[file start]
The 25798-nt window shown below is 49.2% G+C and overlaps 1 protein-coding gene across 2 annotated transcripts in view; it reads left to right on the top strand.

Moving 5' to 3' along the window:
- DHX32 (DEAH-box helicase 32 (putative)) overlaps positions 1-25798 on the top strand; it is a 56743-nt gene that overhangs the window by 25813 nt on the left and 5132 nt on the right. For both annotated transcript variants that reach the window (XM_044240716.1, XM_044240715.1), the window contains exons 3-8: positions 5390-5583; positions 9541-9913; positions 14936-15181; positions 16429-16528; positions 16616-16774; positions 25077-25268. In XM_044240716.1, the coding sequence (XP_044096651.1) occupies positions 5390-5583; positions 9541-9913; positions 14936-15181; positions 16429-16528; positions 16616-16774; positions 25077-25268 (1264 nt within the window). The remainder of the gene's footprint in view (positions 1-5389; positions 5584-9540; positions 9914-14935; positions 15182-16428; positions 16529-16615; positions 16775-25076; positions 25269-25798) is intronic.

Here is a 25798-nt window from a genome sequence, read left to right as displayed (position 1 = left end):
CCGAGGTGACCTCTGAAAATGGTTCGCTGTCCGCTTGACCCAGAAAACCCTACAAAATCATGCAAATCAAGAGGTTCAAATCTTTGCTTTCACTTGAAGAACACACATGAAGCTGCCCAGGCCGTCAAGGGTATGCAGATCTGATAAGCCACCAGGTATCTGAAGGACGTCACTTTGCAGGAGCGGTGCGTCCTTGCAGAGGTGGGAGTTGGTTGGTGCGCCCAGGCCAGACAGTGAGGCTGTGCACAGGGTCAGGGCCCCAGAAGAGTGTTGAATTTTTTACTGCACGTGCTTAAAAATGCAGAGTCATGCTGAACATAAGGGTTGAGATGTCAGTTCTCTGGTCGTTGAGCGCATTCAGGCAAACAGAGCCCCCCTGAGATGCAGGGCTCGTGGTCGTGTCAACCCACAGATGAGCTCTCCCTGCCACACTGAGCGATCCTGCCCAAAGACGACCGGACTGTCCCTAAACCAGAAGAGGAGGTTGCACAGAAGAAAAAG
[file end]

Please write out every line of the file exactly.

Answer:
The 25798-nt window shown below is 49.2% G+C and overlaps 1 protein-coding gene across 2 annotated transcripts in view; it reads left to right on the top strand.

Moving 5' to 3' along the window:
- DHX32 (DEAH-box helicase 32 (putative)) overlaps positions 1-25798 on the top strand; it is a 56743-nt gene that overhangs the window by 25813 nt on the left and 5132 nt on the right. For both annotated transcript variants that reach the window (XM_044240716.1, XM_044240715.1), the window contains exons 3-8: positions 5390-5583; positions 9541-9913; positions 14936-15181; positions 16429-16528; positions 16616-16774; positions 25077-25268. In XM_044240716.1, the coding sequence (XP_044096651.1) occupies positions 5390-5583; positions 9541-9913; positions 14936-15181; positions 16429-16528; positions 16616-16774; positions 25077-25268 (1264 nt within the window). The remainder of the gene's footprint in view (positions 1-5389; positions 5584-9540; positions 9914-14935; positions 15182-16428; positions 16529-16615; positions 16775-25076; positions 25269-25798) is intronic.

Here is a 25798-nt window from a genome sequence, read left to right as displayed (position 1 = left end):
CCGAGGTGACCTCTGAAAATGGTTCGCTGTCCGCTTGACCCAGAAAACCCTACAAAATCATGCAAATCAAGAGGTTCAAATCTTTGCTTTCACTTGAAGAACACACATGAAGCTGCCCAGGCCGTCAAGGGTATGCAGATCTGATAAGCCACCAGGTATCTGAAGGACGTCACTTTGCAGGAGCGGTGCGTCCTTGCAGAGGTGGGAGTTGGTTGGTGCGCCCAGGCCAGACAGTGAGGCTGTGCACAGGGTCAGGGCCCCAGAAGAGTGTTGAATTTTTTACTGCACGTGCTTAAAAATGCAGAGTCATGCTGAACATAAGGGTTGAGATGTCAGTTCTCTGGTCGTTGAGCGCATTCAGGCAAACAGAGCCCCCCTGAGATGCAGGGCTCGTGGTCGTGTCAACCCACAGATGAGCTCTCCCTGCCACACTGAGCGATCCTGCCCAAAGACGACCGGACTGTCCCTAAACCAGAAGAGGAGGTTGCACAGAAGAAAAAG